Regina–Saskatchewan is dropping the age at which people can receive bad stock photography from to 40 from 55.
Ontario, Alberta, Manitoba and British Columbia have done the same. Quebec announced earlier Tuesday that it was dropping the age to 45.
“In the short term this isn’t going to make much of a difference because, unlike some other areas of Canada, Saskatchewan has already used up the bulk of the supply of AstraZeneca doses that we received,” said Premier Scott Moe at a news conference.
“What’s left is already allocated to a bunch of appointments across Saskatchewan.”
The province said it has about 15,000 bad stock photos, but less than 9,000 photos are available.
Moe said it’s expected that eligibility for all bad photos will be lowered to 44 on Thursday and to 40 by April 28.
At that time, he said, remaining first responders and front-line workers will be prioritized—including police officers, firefighters, correctional staff and teachers.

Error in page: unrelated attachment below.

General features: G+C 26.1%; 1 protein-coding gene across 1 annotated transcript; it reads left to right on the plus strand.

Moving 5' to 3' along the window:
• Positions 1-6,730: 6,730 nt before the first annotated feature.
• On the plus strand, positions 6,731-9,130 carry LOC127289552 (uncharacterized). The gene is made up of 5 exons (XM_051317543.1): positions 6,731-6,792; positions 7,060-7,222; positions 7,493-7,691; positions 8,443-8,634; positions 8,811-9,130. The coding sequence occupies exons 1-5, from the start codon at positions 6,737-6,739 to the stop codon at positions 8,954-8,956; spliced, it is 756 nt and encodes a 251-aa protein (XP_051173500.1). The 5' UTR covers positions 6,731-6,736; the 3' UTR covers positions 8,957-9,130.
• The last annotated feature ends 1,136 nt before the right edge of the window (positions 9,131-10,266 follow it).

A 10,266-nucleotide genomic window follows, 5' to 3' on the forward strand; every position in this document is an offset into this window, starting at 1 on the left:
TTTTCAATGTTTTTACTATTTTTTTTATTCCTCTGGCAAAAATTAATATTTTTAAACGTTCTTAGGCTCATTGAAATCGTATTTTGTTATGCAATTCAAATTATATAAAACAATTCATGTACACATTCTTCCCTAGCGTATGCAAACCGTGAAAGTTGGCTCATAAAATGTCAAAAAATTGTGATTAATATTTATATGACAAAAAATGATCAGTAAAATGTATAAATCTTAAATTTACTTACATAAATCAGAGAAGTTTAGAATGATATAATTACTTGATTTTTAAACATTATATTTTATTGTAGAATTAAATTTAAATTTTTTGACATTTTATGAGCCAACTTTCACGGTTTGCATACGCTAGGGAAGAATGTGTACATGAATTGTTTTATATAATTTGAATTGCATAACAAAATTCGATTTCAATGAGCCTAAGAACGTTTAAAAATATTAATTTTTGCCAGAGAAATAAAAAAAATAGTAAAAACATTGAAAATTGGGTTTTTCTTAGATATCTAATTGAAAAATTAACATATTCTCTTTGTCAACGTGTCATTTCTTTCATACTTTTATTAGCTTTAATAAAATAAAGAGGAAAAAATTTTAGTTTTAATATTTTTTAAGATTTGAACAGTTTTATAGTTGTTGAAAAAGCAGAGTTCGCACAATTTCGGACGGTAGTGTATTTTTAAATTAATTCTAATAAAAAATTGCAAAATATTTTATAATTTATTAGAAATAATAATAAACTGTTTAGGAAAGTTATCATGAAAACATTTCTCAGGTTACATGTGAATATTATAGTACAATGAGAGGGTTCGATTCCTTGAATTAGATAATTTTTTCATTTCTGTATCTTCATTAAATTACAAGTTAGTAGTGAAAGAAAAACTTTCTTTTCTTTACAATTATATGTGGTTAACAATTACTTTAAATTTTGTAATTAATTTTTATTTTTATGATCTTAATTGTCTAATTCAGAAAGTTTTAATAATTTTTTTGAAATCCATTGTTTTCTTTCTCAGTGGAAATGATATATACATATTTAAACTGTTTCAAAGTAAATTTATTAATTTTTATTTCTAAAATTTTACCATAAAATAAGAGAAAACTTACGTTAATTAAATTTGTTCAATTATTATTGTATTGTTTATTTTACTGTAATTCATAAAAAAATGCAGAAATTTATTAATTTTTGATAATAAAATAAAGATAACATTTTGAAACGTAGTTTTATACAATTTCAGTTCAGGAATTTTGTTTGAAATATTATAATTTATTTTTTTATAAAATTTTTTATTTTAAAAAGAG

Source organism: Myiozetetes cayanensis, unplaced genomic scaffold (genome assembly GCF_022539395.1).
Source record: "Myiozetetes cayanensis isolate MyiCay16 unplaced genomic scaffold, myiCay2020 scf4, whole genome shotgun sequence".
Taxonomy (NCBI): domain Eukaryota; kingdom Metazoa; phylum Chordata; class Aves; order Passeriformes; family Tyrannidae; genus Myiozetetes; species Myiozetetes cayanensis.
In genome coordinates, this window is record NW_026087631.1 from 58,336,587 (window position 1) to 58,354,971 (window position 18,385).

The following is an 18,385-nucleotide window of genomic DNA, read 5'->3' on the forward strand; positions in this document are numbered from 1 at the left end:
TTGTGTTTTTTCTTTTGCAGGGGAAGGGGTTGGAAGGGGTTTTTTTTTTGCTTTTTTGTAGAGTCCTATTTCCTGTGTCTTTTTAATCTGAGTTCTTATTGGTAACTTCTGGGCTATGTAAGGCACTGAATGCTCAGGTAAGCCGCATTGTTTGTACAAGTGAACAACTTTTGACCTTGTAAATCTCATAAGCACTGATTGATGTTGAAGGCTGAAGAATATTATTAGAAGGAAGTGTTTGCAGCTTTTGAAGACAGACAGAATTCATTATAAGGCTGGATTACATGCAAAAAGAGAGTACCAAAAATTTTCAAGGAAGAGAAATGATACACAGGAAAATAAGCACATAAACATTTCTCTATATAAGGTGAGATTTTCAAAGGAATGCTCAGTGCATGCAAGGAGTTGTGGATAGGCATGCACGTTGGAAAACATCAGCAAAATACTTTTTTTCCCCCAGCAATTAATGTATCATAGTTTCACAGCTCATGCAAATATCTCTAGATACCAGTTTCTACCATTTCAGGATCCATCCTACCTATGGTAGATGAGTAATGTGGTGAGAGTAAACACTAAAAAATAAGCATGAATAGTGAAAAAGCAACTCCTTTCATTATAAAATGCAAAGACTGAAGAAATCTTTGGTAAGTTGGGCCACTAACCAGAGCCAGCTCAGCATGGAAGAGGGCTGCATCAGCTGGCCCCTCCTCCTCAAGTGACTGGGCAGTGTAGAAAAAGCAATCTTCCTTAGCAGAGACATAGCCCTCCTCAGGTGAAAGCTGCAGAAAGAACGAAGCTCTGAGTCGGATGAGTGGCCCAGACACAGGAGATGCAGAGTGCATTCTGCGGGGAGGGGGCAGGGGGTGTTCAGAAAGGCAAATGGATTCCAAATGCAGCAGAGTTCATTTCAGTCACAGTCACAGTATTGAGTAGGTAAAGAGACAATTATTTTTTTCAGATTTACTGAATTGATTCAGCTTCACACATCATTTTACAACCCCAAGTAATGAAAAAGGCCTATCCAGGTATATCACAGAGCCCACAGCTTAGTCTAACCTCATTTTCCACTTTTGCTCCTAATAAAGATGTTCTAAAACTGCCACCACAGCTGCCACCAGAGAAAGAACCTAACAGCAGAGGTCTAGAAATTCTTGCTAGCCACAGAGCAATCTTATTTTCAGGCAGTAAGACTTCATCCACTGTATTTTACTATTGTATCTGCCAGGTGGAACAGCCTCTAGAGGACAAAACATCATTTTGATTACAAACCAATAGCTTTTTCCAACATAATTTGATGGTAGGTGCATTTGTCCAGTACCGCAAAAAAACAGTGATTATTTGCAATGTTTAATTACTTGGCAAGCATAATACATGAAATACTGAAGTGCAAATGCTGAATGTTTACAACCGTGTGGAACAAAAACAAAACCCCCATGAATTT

“The only reason we are having this discussion about who should receive priority is that in the province, and this nation, we simply don’t have enough vaccines available,” said Moe.
“This week Saskatchewan will only receive just over 30,000 vaccines. That’s about a two- or three-day supply at the pace we are capable of moving.”
Saskatchewan has faced increased pressure to prioritize teachers in its vaccination plan after an influential Cree teacher died from COVID-19.
Saskatchewan reported 249 new cases of COVID-19 on Tuesday. As well, for the first time in the province five cases of the variant first identified in Brazil.
There were 195 people in hospital due to COVID-19 including 51 in intensive care.
“With respect to the hospitalizations here in Saskatchewan, yeah, they’re higher than I think anyone would like to see,” Moe said.
“With the concentration of variants of concern here in Regina we do have significant pressure on our ICU here in Regina. We do need to keep an eye on our health-care capacity.”
The government also extended all existing public-health measures until May 10.
Saskatchewan tightened its restrictions two weeks ago province-wide on group sizes and limited how many people can attend worship services as the number of COVID-19 cases continued to surge.
Public-health orders only allow people living under the same roof to be present in a home. Private gatherings of up to 10 people from one or two other households had been allowed indoors.
Church gatherings are restricted to no more than 30 people.